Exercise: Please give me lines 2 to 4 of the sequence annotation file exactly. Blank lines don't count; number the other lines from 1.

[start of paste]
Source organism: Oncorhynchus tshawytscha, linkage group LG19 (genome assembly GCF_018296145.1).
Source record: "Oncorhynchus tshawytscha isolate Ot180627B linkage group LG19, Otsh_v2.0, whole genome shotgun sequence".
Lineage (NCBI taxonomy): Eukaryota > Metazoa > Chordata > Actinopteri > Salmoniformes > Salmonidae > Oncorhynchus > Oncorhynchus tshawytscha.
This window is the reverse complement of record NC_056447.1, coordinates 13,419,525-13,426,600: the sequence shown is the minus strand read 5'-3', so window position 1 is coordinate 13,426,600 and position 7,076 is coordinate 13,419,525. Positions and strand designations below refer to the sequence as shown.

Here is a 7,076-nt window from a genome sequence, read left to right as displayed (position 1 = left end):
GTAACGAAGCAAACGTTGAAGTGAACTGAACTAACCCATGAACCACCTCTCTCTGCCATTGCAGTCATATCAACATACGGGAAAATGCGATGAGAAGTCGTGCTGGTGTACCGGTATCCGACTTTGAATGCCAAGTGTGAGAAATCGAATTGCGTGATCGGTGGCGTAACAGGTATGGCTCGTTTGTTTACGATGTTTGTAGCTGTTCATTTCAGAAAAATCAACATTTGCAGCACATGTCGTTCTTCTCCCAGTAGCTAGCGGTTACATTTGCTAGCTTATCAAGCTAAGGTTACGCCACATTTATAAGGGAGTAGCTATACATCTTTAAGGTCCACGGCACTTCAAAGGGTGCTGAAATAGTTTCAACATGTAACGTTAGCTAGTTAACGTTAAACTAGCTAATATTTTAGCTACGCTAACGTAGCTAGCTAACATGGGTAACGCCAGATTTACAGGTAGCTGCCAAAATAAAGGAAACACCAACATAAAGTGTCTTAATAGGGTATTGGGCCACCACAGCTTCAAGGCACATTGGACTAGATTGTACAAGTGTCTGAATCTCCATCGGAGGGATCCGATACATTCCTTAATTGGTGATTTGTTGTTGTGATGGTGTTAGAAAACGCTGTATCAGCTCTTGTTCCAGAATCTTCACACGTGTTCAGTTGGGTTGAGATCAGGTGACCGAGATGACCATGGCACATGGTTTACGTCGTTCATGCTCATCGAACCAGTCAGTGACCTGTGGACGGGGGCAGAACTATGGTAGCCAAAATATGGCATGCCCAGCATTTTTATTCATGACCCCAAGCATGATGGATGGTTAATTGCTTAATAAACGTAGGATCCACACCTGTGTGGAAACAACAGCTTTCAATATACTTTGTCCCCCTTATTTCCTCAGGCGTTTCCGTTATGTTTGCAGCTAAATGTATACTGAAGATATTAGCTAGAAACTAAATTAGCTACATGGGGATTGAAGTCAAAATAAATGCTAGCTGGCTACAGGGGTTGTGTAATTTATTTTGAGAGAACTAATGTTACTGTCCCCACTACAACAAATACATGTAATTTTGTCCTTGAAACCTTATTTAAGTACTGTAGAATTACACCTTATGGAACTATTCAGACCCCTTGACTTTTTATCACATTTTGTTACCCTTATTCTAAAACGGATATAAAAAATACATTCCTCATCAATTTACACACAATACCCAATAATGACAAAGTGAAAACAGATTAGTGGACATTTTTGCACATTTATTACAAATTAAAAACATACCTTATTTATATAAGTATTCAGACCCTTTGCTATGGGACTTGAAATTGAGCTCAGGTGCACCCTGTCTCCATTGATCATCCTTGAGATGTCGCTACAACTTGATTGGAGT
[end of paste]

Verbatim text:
Source record: "Oncorhynchus tshawytscha isolate Ot180627B linkage group LG19, Otsh_v2.0, whole genome shotgun sequence".
Lineage (NCBI taxonomy): Eukaryota > Metazoa > Chordata > Actinopteri > Salmoniformes > Salmonidae > Oncorhynchus > Oncorhynchus tshawytscha.
This window is the reverse complement of record NC_056447.1, coordinates 13,419,525-13,426,600: the sequence shown is the minus strand read 5'-3', so window position 1 is coordinate 13,426,600 and position 7,076 is coordinate 13,419,525. Positions and strand designations below refer to the sequence as shown.